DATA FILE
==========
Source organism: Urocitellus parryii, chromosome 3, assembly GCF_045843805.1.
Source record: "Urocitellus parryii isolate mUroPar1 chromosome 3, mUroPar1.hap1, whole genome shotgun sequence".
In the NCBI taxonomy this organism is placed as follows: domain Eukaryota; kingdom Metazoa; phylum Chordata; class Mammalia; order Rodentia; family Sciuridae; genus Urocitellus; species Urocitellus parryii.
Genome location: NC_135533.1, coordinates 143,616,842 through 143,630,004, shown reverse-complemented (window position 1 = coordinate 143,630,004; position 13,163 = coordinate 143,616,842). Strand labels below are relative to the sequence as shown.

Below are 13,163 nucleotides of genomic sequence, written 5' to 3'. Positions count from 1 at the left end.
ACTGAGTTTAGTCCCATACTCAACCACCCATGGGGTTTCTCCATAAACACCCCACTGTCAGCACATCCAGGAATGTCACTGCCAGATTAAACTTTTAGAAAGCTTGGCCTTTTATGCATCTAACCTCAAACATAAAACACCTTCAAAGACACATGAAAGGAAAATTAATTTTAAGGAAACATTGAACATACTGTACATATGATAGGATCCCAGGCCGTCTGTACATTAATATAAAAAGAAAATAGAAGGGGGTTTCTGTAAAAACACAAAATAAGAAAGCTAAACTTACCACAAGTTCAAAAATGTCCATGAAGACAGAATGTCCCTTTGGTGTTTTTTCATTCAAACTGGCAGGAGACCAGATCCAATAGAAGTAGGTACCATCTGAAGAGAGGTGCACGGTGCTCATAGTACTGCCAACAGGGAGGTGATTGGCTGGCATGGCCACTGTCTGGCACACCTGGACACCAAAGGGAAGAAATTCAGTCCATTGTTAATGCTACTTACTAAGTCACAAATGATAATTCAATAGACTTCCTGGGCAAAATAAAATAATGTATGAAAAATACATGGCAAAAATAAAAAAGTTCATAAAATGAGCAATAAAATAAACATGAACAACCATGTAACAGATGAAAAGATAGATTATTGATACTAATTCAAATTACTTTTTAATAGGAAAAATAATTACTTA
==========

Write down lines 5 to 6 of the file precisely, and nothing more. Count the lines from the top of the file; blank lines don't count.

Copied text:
Below are 13,163 nucleotides of genomic sequence, written 5' to 3'. Positions count from 1 at the left end.
ACTGAGTTTAGTCCCATACTCAACCACCCATGGGGTTTCTCCATAAACACCCCACTGTCAGCACATCCAGGAATGTCACTGCCAGATTAAACTTTTAGAAAGCTTGGCCTTTTATGCATCTAACCTCAAACATAAAACACCTTCAAAGACACATGAAAGGAAAATTAATTTTAAGGAAACATTGAACATACTGTACATATGATAGGATCCCAGGCCGTCTGTACATTAATATAAAAAGAAAATAGAAGGGGGTTTCTGTAAAAACACAAAATAAGAAAGCTAAACTTACCACAAGTTCAAAAATGTCCATGAAGACAGAATGTCCCTTTGGTGTTTTTTCATTCAAACTGGCAGGAGACCAGATCCAATAGAAGTAGGTACCATCTGAAGAGAGGTGCACGGTGCTCATAGTACTGCCAACAGGGAGGTGATTGGCTGGCATGGCCACTGTCTGGCACACCTGGACACCAAAGGGAAGAAATTCAGTCCATTGTTAATGCTACTTACTAAGTCACAAATGATAATTCAATAGACTTCCTGGGCAAAATAAAATAATGTATGAAAAATACATGGCAAAAATAAAAAAGTTCATAAAATGAGCAATAAAATAAACATGAACAACCATGTAACAGATGAAAAGATAGATTATTGATACTAATTCAAATTACTTTTTAATAGGAAAAATAATTACTTA